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While the band could be classified as a punk group, that feels reductive on the new record. What other styles or artists inspire Deafkids?

I guess we feel connected to punk as a working ethos – as a way to do and deal with things, rather than a specific aesthetic to follow. Of course we are deeply interested in the powerful groove of d-beat as a primary element, and as so we feel very close to forms of music which explore this mind-numbing, psychedelic quality of rhythmical invective, like African/Afro-Brazilian and Latin music, Reggae and Dubwise music, Indian music and its deep roots with the pulse of a song, a lot of 70’s music like old school Funk, Krautrock (both the hard hitting hard rock bands and the electronic, kosmische music-oriented ones), some Spiritual Jazz acts, early Industrial outfits, 80’s Brazilian and Japanese punk bands, as we try to portray a feeling instead of a specific sound, the list goes on forever.

Your music is incredibly rhythmic. Do you start writing with a groove and work from there? If not, where do the songs start?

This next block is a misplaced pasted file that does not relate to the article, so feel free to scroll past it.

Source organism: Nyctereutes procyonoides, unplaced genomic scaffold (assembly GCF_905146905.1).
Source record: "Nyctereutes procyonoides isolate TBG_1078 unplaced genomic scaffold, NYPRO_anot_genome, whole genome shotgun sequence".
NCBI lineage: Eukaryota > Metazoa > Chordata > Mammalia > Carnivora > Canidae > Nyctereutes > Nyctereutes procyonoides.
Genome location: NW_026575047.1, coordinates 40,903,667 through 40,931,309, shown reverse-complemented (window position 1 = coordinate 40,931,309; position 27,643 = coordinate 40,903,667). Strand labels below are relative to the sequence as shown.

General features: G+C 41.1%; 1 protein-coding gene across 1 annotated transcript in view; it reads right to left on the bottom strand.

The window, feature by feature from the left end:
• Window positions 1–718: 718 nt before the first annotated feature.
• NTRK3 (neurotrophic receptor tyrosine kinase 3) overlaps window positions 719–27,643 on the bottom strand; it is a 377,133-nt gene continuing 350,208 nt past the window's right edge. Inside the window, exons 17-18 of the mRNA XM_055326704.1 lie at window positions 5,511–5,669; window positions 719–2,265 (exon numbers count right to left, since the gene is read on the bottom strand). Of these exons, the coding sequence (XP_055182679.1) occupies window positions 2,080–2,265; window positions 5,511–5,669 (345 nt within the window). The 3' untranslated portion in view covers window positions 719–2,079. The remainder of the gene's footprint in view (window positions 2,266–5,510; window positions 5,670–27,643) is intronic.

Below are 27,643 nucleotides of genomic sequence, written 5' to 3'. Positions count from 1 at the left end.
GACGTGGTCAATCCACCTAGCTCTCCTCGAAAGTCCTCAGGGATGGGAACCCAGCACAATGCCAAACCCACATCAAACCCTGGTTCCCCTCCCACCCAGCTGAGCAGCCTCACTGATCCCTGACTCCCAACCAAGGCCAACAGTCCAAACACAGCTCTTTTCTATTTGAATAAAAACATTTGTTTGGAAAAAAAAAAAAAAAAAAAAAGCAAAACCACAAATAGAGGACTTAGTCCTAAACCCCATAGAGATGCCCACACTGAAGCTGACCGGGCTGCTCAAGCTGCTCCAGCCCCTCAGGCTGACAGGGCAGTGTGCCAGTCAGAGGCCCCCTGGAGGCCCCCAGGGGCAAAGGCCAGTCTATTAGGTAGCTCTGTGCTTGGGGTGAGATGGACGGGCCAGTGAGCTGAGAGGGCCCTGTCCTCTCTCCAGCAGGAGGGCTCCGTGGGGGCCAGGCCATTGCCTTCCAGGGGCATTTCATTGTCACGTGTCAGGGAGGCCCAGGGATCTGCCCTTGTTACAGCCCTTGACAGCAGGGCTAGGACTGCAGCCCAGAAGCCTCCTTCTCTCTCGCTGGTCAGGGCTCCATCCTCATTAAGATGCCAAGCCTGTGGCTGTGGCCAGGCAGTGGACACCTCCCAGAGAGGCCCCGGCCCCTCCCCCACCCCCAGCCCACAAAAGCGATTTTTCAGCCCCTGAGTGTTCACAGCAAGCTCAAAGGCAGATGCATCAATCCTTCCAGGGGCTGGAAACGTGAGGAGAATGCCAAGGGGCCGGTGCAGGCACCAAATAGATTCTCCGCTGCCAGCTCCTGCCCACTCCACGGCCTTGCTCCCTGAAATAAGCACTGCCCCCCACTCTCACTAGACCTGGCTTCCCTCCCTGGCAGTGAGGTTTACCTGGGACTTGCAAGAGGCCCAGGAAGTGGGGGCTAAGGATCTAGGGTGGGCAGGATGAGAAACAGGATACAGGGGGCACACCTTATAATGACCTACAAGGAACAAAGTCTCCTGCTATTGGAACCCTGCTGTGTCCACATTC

Generally yes, as someone generally has a specific idea for a beat (or the basis of one) and we generally go on from there. Sometimes songs come out of a riff, but mostly the songs are quite rhythm-oriented. I guess that delving too much into percussion does that to you, hahaha.

Do you see Deafkids as being part of a global music community, or is your music rooted in a more regional context?

This is the ironic thing – Being rooted in a more regional context (for reasons that were quoted beforehand) means that we are oriented towards the clash of influences and different “sounds.” Since the band was a solo effort from Dovglas and that this live lineup was set up, the band was pretty much a road band, and that didn’t change when we moved together – it has just increased! Of course we see that there are acts which are putting out fresh and new stuff which we feel related to, with bands like Rakta and Test, but at the same time we feel that it is the movement that will tell us if there’s a global music community to be part of (something we feel inclined to think there is, since almost everything that we love musically carries this worldly feeling and notion).

Now that Configuração Do Lamento is being released on Neurot records, what’s next for Deafkids?

THE ROAD! Playing’ as much as we can, writing new stuff and meeting new places and people to bond with through intense rhythmical intercourse! Invite us to play!


Configuração Do Lamento will be re-released on Neurot on 10/6. Follow Deafkids on Facebook.